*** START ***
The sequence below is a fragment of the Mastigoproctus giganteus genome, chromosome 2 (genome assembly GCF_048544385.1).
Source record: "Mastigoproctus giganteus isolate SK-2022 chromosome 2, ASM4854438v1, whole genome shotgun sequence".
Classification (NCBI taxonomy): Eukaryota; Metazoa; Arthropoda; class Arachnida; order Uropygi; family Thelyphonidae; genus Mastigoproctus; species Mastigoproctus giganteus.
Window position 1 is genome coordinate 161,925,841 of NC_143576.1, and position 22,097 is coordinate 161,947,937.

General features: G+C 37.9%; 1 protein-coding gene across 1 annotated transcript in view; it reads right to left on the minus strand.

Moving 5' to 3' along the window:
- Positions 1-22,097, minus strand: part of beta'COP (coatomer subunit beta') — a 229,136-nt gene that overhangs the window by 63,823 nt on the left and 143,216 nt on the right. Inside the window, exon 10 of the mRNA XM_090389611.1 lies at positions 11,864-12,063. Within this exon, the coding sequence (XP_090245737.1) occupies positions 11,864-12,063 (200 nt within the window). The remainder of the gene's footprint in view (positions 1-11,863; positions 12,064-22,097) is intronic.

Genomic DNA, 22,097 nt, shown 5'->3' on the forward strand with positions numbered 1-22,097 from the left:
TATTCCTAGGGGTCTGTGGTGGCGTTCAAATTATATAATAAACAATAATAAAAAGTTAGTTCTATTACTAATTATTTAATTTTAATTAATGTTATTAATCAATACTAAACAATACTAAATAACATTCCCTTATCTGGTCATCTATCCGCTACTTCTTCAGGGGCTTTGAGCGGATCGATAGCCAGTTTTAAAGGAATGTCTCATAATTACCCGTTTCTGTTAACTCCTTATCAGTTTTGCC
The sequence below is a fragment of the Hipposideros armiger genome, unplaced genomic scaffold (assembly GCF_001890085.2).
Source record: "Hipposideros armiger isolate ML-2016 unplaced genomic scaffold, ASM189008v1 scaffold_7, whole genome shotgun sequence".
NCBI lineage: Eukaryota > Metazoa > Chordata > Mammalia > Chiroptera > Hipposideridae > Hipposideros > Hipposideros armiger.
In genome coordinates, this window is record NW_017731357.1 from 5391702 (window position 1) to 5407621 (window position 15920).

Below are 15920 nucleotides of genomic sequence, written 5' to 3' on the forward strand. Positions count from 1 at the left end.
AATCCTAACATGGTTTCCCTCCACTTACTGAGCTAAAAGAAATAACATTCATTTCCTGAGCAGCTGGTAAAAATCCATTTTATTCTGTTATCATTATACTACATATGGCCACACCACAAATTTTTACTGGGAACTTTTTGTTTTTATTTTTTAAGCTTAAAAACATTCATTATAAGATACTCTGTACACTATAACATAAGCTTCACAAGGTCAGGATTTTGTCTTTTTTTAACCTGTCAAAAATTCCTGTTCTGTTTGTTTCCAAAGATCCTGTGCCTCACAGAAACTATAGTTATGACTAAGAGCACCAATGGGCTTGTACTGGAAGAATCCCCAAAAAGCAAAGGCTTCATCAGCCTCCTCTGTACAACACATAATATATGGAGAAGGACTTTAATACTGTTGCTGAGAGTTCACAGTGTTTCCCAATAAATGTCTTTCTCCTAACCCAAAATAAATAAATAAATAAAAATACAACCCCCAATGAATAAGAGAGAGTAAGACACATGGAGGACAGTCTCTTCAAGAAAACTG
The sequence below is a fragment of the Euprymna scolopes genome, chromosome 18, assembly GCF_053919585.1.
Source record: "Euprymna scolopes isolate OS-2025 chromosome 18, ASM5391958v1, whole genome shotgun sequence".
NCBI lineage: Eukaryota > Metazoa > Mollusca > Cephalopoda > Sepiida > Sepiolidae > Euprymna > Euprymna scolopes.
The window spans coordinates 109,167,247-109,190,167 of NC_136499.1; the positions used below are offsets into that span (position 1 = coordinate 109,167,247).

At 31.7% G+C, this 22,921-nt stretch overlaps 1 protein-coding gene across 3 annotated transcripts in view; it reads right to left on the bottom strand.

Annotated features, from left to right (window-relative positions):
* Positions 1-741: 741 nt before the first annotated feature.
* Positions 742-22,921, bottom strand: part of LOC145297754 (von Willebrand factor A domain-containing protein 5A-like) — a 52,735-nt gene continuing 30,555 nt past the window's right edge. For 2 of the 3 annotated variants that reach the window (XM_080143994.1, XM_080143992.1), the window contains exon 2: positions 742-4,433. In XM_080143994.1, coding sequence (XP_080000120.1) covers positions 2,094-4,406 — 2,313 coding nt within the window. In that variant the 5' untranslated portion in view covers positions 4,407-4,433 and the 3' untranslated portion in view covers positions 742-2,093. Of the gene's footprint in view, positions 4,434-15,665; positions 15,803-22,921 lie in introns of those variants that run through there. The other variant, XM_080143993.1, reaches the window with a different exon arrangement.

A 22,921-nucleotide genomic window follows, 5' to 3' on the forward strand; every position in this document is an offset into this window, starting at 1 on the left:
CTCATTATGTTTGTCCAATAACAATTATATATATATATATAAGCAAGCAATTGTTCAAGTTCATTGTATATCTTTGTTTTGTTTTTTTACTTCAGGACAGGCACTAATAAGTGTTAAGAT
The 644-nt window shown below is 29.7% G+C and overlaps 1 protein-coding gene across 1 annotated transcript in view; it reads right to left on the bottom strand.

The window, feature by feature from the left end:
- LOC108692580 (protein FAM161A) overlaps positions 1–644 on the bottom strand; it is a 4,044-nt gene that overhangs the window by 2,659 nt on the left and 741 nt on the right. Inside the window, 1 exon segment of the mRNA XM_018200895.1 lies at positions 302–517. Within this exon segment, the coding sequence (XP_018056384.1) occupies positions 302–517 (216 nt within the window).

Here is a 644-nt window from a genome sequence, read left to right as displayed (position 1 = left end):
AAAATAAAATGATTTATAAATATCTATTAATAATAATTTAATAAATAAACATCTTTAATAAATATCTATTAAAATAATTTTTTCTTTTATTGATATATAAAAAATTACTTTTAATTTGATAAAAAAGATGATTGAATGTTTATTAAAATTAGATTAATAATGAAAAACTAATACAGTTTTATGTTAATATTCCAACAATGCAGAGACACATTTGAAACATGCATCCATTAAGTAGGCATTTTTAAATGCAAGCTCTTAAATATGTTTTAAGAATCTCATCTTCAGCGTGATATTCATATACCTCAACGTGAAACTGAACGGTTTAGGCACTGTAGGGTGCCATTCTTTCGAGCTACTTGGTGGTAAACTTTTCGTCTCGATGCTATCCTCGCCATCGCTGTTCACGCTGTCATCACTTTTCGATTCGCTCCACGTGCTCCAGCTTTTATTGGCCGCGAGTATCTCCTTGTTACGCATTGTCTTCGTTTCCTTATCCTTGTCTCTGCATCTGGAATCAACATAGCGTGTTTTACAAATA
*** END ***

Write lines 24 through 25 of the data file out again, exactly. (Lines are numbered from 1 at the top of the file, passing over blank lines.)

A 22,921-nucleotide genomic window follows, 5' to 3' on the forward strand; every position in this document is an offset into this window, starting at 1 on the left:
CTCATTATGTTTGTCCAATAACAATTATATATATATATATAAGCAAGCAATTGTTCAAGTTCATTGTATATCTTTGTTTTGTTTTTTTACTTCAGGACAGGCACTAATAAGTGTTAAGAT